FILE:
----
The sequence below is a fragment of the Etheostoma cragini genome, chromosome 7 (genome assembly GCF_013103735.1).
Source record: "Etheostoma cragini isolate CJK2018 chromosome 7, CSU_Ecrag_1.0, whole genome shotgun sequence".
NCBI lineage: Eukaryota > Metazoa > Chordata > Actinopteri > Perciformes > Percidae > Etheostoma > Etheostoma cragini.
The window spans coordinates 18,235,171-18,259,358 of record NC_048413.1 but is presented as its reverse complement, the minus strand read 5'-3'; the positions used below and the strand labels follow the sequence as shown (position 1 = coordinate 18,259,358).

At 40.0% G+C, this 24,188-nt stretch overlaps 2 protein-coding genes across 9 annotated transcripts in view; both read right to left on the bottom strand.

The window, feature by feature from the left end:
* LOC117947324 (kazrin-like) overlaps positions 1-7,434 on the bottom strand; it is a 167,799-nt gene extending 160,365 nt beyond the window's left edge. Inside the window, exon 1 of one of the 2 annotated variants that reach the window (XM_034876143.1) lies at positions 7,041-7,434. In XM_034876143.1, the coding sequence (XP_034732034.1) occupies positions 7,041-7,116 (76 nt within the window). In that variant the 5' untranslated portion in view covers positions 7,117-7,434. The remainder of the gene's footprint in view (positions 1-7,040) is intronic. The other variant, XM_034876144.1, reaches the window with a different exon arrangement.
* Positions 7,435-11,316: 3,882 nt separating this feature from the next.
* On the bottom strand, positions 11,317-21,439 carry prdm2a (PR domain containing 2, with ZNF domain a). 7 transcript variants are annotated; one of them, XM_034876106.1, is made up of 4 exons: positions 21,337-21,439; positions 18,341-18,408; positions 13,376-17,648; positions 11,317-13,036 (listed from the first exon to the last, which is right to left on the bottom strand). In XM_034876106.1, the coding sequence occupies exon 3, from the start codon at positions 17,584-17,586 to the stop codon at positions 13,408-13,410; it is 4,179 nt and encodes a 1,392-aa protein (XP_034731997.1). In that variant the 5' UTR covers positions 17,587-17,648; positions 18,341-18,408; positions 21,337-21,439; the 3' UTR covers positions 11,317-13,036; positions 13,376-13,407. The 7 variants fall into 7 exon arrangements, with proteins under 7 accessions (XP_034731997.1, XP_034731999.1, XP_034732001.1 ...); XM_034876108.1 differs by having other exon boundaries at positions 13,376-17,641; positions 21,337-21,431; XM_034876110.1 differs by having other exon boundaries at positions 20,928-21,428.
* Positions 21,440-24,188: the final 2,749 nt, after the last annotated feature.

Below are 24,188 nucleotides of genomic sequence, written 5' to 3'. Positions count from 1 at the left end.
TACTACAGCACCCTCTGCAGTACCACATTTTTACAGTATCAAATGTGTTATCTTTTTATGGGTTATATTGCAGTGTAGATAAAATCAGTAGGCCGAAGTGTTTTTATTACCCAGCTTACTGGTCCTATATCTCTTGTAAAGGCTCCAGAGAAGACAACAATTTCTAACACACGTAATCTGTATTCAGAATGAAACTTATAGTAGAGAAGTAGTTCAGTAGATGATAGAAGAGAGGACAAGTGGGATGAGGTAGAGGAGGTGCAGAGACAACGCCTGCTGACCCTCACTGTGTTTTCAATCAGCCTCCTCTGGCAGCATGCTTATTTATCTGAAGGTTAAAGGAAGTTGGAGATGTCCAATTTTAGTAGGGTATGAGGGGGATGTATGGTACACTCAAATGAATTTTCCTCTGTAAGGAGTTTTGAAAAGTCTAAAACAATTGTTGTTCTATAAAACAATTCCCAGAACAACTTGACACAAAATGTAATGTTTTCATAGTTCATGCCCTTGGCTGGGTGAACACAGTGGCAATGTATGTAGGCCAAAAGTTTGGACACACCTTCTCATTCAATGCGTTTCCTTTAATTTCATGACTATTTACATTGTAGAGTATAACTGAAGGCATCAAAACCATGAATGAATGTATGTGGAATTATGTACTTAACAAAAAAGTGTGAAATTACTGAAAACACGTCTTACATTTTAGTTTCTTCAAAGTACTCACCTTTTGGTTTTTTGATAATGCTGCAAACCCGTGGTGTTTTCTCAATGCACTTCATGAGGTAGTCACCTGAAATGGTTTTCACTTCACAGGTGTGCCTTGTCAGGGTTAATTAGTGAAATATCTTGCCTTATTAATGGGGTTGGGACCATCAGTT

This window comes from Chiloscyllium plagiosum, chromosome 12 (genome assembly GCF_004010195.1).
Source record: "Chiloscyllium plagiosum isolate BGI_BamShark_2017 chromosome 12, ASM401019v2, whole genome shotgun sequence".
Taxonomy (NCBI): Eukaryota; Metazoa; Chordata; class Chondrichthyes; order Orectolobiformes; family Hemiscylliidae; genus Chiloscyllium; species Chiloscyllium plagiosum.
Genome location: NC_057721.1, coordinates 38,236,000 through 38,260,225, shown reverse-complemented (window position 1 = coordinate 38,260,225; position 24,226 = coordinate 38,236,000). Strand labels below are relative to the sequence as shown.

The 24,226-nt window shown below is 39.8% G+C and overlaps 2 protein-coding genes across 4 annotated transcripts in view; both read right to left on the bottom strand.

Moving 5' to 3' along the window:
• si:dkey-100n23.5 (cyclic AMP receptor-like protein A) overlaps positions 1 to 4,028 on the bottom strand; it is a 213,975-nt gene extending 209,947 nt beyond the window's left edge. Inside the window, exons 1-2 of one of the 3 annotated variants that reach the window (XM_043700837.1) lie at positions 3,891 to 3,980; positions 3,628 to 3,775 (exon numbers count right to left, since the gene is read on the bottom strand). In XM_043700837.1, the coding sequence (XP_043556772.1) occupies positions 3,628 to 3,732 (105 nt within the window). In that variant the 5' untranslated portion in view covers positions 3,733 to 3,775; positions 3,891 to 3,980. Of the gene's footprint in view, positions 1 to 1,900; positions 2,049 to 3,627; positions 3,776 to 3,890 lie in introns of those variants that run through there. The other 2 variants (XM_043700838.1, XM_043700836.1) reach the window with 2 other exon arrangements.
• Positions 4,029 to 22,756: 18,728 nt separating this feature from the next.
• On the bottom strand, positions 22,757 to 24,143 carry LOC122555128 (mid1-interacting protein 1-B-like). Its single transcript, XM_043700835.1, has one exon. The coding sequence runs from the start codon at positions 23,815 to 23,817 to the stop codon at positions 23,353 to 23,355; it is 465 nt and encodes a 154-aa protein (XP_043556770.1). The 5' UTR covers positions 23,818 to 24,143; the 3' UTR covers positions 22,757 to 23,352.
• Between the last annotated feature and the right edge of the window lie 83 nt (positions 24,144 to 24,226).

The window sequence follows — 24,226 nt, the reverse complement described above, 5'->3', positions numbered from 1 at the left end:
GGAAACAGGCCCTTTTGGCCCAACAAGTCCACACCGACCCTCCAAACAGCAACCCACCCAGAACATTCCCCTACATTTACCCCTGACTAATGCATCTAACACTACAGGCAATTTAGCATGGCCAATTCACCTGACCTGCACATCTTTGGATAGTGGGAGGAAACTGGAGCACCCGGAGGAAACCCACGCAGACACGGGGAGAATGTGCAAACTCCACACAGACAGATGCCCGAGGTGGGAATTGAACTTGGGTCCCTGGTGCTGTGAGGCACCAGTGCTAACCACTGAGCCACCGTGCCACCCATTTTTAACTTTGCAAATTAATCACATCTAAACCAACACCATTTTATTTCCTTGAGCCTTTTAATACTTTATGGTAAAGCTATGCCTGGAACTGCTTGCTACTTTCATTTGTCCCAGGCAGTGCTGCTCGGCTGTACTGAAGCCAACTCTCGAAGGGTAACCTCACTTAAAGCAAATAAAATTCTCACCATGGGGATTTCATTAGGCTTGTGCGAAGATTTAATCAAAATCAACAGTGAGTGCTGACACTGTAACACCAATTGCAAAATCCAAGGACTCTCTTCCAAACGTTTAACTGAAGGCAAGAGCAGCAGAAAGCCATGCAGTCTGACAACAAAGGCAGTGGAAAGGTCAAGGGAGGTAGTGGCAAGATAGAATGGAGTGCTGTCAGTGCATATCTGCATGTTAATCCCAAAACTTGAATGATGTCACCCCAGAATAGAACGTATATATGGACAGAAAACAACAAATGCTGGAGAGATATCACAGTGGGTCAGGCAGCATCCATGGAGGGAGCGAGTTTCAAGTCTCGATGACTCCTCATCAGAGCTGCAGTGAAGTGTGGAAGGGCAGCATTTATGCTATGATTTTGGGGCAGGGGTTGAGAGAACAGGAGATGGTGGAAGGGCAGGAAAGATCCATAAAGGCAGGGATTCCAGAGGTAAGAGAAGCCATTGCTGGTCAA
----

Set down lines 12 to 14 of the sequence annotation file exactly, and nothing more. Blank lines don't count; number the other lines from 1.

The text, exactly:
TACTACAGCACCCTCTGCAGTACCACATTTTTACAGTATCAAATGTGTTATCTTTTTATGGGTTATATTGCAGTGTAGATAAAATCAGTAGGCCGAAGTGTTTTTATTACCCAGCTTACTGGTCCTATATCTCTTGTAAAGGCTCCAGAGAAGACAACAATTTCTAACACACGTAATCTGTATTCAGAATGAAACTTATAGTAGAGAAGTAGTTCAGTAGATGATAGAAGAGAGGACAAGTGGGATGAGGTAGAGGAGGTGCAGAGACAACGCCTGCTGACCCTCACTGTGTTTTCAATCAGCCTCCTCTGGCAGCATGCTTATTTATCTGAAGGTTAAAGGAAGTTGGAGATGTCCAATTTTAGTAGGGTATGAGGGGGATGTATGGTACACTCAAATGAATTTTCCTCTGTAAGGAGTTTTGAAAAGTCTAAAACAATTGTTGTTCTATAAAACAATTCCCAGAACAACTTGACACAAAATGTAATGTTTTCATAGTTCATGCCCTTGGCTGGGTGAACACAGTGGCAATGTATGTAGGCCAAAAGTTTGGACACACCTTCTCATTCAATGCGTTTCCTTTAATTTCATGACTATTTACATTGTAGAGTATAACTGAAGGCATCAAAACCATGAATGAATGTATGTGGAATTATGTACTTAACAAAAAAGTGTGAAATTACTGAAAACACGTCTTACATTTTAGTTTCTTCAAAGTACTCACCTTTTGGTTTTTTGATAATGCTGCAAACCCGTGGTGTTTTCTCAATGCACTTCATGAGGTAGTCACCTGAAATGGTTTTCACTTCACAGGTGTGCCTTGTCAGGGTTAATTAGTGAAATATCTTGCCTTATTAATGGGGTTGGGACCATCAGTT

This window comes from Chiloscyllium plagiosum, chromosome 12 (genome assembly GCF_004010195.1).
Source record: "Chiloscyllium plagiosum isolate BGI_BamShark_2017 chromosome 12, ASM401019v2, whole genome shotgun sequence".